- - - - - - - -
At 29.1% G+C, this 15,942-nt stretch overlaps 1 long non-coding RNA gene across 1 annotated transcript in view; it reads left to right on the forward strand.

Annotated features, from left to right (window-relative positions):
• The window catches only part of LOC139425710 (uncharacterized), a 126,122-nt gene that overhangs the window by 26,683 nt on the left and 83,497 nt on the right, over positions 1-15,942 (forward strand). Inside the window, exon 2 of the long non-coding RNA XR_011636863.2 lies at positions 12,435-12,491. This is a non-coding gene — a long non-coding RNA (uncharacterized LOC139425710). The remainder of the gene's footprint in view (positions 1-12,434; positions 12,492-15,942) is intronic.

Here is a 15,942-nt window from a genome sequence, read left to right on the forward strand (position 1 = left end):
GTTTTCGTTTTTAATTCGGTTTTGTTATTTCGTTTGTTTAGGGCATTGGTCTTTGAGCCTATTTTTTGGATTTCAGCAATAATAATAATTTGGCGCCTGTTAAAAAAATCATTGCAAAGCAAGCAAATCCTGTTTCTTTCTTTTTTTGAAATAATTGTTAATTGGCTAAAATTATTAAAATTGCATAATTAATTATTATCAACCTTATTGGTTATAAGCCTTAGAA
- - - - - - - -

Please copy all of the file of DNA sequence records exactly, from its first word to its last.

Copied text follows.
At 29.1% G+C, this 15,942-nt stretch overlaps 1 long non-coding RNA gene across 1 annotated transcript in view; it reads left to right on the forward strand.

Annotated features, from left to right (window-relative positions):
• The window catches only part of LOC139425710 (uncharacterized), a 126,122-nt gene that overhangs the window by 26,683 nt on the left and 83,497 nt on the right, over positions 1-15,942 (forward strand). Inside the window, exon 2 of the long non-coding RNA XR_011636863.2 lies at positions 12,435-12,491. This is a non-coding gene — a long non-coding RNA (uncharacterized LOC139425710). The remainder of the gene's footprint in view (positions 1-12,434; positions 12,492-15,942) is intronic.

Here is a 15,942-nt window from a genome sequence, read left to right on the forward strand (position 1 = left end):
GTTTTCGTTTTTAATTCGGTTTTGTTATTTCGTTTGTTTAGGGCATTGGTCTTTGAGCCTATTTTTTGGATTTCAGCAATAATAATAATTTGGCGCCTGTTAAAAAAATCATTGCAAAGCAAGCAAATCCTGTTTCTTTCTTTTTTTGAAATAATTGTTAATTGGCTAAAATTATTAAAATTGCATAATTAATTATTATCAACCTTATTGGTTATAAGCCTTAGAA